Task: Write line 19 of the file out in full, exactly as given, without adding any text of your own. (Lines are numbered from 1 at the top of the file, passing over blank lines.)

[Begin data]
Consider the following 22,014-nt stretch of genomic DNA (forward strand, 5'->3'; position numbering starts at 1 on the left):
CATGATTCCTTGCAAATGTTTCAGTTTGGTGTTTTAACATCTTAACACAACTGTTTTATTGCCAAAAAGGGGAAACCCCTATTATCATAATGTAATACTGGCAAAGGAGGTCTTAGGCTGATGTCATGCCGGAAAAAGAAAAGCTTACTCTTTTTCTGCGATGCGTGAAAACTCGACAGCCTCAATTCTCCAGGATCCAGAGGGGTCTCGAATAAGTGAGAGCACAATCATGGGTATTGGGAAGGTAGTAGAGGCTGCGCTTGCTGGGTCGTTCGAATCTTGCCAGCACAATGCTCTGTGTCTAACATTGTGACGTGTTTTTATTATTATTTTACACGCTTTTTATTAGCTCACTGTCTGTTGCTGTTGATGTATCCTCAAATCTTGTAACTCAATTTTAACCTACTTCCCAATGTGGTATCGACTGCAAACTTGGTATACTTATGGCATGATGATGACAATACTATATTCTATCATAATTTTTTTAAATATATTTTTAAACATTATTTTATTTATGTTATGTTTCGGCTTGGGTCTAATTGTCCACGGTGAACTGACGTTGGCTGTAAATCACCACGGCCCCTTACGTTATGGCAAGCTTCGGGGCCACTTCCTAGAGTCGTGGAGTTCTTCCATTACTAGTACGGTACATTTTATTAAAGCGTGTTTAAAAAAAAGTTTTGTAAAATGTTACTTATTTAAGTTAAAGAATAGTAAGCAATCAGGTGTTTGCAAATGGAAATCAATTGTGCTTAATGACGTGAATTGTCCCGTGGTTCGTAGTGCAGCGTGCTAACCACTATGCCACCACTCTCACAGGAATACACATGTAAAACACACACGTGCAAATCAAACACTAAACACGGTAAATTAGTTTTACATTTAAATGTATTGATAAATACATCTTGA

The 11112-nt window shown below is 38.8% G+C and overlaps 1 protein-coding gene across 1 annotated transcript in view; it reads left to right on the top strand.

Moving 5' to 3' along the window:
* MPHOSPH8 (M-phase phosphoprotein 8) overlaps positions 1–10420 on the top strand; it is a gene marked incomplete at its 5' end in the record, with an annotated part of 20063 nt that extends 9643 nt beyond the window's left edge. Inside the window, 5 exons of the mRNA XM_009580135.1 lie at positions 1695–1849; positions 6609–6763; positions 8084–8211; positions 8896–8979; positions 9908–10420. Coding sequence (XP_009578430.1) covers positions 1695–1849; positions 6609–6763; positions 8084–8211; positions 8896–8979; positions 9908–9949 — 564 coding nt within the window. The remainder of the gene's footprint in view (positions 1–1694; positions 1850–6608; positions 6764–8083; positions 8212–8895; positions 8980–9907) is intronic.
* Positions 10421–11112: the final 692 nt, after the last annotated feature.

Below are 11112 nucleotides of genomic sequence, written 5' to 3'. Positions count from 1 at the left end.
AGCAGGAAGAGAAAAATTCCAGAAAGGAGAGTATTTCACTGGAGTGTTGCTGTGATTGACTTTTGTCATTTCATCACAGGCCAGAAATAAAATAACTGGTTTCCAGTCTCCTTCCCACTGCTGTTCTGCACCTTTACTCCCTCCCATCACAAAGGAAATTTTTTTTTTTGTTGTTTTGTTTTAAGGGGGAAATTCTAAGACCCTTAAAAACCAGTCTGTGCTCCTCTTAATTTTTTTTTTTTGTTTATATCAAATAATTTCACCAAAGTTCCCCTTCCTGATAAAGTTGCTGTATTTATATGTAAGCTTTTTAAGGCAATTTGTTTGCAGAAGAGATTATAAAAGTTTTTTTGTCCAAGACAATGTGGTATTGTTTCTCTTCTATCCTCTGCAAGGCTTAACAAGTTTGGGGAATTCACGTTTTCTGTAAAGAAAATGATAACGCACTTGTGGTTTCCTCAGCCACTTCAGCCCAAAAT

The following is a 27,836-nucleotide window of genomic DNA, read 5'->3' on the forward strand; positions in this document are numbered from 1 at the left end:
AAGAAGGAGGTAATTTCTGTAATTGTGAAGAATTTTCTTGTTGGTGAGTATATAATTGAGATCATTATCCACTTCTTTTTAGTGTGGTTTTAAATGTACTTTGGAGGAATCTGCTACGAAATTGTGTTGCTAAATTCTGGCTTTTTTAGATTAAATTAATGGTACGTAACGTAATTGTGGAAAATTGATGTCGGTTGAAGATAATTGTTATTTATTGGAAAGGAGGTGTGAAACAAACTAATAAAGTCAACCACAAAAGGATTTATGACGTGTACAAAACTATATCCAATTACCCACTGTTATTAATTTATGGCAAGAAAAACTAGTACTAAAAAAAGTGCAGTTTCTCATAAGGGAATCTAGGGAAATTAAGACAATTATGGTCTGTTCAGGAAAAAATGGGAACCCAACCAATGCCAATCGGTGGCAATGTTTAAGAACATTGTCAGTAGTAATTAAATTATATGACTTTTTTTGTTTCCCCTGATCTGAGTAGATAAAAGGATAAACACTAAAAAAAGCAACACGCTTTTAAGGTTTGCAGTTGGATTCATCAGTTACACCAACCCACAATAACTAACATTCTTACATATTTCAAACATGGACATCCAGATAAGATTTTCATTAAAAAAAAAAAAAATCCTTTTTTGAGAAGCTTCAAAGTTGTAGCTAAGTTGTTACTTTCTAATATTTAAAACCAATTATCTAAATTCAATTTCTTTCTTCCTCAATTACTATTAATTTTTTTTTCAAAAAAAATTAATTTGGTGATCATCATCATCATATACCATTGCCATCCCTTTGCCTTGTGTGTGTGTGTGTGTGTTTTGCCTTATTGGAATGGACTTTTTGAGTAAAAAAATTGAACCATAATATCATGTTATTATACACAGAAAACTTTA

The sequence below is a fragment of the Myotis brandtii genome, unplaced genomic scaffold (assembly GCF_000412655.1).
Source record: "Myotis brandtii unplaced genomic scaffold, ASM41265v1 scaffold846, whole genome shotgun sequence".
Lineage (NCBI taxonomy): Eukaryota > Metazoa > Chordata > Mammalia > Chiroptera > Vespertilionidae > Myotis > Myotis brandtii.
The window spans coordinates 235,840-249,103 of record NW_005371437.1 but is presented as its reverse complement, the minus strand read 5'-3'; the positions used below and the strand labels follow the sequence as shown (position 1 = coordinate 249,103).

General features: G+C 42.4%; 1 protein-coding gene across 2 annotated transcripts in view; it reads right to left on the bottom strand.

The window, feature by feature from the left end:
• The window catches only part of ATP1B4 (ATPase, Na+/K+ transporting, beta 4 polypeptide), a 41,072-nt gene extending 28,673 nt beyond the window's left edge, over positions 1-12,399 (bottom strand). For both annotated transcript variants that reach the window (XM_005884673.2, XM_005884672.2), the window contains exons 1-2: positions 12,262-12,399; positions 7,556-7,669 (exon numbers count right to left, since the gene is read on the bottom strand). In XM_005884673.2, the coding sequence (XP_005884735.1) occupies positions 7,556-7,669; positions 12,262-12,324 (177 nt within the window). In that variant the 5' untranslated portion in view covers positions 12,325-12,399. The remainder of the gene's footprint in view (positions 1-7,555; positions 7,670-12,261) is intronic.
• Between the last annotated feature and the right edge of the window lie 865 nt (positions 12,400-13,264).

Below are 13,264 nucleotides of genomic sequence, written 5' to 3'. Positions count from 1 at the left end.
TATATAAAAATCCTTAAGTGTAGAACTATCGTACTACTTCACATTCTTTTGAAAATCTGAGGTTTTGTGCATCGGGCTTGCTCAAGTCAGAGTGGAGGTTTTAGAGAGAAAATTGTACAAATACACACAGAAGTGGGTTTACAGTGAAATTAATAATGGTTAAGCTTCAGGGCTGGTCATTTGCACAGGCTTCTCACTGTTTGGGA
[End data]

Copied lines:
Below are 13,264 nucleotides of genomic sequence, written 5' to 3'. Positions count from 1 at the left end.